"The worst part is - on existing systems we can't seem to get it to go away! Windows keeps restoring it even if I delete it from the filesystem!"

I believe somehow as additional applications and driver installations are performed dependecies or perceived dependencies are documented within the Windows registry and critical files protection mechanism.

Therefore, by installing the card into a fresh system with an organized methodology we can properly update the Soundblaster Windows drives while eliminating the devldr32 issue [in Windows XP Pro] I personally have been experiencing.

The process I've documented worked for me. I am up and running with both audio cards and devldr32 in the process list only between the time I installed the card initially with the Windows native drivers and after rebooting after applying the Soundblaster uni-driver update.

I would at this point probably take another Ghost image of the system and reference it as "HOSTNAME_Win-XP-Pro_clean-install_updated_drivers_with-SBlive_WORKING".

I hope this article provides insight and perhaps help to those experiencing similar or identical issues and are plagued by their own nature of not being able to let it go and ignore it.

I personally believe I experienced a difference in the performance of particular high-demand applications like music players and audio/video software improve by removing devldr32 from the mix.

empathy[/list]

Uranium-235
11-05-2003, 10:43 PM
longest, post, ever

Prometheus
11-05-2003, 10:51 PM
uh.......go into msconfig


Run>msconfig

close out anything odd in startup

Jason425
11-05-2003, 11:59 PM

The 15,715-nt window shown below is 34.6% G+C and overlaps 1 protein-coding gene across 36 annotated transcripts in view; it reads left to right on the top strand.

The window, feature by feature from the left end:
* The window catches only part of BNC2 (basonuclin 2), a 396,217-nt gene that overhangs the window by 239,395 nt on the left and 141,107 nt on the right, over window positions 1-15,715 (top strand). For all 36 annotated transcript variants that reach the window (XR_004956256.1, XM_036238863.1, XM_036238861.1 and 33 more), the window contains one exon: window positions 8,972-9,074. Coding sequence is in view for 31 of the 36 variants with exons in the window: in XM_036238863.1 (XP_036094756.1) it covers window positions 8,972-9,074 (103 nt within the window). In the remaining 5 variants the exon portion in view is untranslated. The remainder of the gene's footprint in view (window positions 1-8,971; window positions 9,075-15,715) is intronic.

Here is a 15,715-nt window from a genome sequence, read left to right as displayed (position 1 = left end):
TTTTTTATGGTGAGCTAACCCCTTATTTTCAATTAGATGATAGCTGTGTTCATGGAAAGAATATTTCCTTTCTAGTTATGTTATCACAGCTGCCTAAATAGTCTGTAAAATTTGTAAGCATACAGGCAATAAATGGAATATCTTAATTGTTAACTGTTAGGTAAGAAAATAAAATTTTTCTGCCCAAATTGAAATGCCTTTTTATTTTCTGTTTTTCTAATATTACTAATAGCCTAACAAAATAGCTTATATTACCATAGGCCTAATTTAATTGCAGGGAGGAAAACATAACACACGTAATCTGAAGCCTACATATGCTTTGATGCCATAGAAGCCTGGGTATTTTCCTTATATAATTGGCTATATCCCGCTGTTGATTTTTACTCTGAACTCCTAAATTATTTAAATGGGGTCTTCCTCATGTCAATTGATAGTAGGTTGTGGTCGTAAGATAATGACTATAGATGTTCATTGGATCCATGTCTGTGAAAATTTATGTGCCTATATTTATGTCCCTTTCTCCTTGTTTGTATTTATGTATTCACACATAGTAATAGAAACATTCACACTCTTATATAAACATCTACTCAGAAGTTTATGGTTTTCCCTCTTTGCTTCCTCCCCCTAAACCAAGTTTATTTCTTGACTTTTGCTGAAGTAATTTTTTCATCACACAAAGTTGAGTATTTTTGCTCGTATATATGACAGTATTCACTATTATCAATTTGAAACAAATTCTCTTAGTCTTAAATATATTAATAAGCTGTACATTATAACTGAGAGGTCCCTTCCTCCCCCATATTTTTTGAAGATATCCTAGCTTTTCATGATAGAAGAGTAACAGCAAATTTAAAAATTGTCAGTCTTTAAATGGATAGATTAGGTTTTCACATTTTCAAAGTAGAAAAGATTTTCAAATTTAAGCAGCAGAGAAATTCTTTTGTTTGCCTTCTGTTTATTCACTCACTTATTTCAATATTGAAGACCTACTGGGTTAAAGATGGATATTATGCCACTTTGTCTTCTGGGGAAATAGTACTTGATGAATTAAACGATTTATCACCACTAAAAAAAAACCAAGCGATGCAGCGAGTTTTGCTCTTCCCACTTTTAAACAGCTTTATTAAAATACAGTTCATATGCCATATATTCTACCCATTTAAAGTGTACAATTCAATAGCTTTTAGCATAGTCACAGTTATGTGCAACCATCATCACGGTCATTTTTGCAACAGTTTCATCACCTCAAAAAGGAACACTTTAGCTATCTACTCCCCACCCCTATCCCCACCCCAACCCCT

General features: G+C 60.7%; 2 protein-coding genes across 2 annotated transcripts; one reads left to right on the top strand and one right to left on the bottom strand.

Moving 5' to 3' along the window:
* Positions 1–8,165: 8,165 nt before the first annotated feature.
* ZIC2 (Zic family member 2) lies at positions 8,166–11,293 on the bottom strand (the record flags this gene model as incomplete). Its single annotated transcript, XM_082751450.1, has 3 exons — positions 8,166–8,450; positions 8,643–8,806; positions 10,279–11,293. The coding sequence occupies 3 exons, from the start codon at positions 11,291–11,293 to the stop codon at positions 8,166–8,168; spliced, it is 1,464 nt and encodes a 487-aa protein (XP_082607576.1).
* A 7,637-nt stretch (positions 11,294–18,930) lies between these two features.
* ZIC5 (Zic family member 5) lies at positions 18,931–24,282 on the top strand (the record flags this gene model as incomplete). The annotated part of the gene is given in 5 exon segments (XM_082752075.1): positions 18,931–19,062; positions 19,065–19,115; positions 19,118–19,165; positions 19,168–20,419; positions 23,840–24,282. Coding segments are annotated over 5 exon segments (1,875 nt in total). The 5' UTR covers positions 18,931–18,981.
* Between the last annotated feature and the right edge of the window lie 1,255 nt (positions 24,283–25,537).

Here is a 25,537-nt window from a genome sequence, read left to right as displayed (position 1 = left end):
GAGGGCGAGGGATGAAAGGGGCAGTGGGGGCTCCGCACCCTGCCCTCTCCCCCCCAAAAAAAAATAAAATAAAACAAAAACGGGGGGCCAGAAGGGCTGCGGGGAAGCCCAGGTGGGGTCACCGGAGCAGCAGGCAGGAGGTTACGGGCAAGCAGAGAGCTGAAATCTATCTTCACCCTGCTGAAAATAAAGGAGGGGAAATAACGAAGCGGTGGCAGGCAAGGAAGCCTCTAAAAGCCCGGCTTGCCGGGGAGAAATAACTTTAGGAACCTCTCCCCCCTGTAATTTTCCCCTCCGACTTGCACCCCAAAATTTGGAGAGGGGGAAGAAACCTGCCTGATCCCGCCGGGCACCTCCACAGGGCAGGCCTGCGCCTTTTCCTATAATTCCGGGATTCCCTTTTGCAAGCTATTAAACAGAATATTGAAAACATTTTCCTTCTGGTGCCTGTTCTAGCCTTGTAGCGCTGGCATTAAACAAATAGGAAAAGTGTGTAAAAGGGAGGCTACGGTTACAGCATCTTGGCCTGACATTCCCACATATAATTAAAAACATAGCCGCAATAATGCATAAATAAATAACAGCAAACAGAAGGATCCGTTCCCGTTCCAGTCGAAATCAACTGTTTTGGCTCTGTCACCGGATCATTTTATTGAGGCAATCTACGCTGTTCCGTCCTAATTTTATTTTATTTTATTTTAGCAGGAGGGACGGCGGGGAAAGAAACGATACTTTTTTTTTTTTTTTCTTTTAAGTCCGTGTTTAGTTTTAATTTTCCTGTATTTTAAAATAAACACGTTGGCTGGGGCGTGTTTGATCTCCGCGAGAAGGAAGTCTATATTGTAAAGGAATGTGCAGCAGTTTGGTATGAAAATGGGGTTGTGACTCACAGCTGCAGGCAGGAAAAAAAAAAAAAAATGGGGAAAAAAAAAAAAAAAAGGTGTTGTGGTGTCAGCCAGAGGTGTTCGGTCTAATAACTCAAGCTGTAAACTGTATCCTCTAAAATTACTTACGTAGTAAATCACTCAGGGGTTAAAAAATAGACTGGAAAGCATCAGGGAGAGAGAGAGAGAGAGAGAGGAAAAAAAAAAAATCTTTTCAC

yea, i read about 6 words and got overwhelmed.. yea.. msconfig is god..

Somber Goat
11-07-2003, 03:58 AM
uh.......go into msconfig


Run>msconfig

close out anything odd in startup

uh.......go back and read this thread all the way through. We have tried and no luck.

uh......got any better ideas? ;)

As far as empathy's long post it seams totally logical that its the IRQ and its affects on the PCI slots. I posted a while back on how I was able to work around the devilDR32 by reinstalling my SB Live 5.1 Plat fresh and installing only some of the creative apps. Worked great till about oh............today. The devil is back hosing up my shutdown. To my surprise the only thing that I have done recently was adjust the placement of my PCI cards(specificlly SB) to add some space for a new USB 2.0 card.

Looks like i'll be switching back to the old set up.......I'll let you know.

empathy
11-10-2003, 10:37 PM
uh.......go into msconfig


Run>msconfig

close out anything odd in startup

uh.......go back and read this thread all the way through. We have tried and no luck.

uh......got any better ideas? ;)

As far as empathy's long post it seams totally logical that its the IRQ and its affects on the PCI slots. I posted a while back on how I was able to work around the devilDR32 by reinstalling my SB Live 5.1 Plat fresh and installing only some of the creative apps. Worked great till about oh............today. The devil is back hosing up my shutdown. To my surprise the only thing that I have done recently was adjust the placement of my PCI cards(specificlly SB) to add some space for a new USB 2.0 card.

Looks like i'll be switching back to the old set up.......I'll let you know.

A believe a critical point in regards to my article is the proper, fresh reinstallation of Windows [XP Pro] along with previously noted Soundblaster installation steps.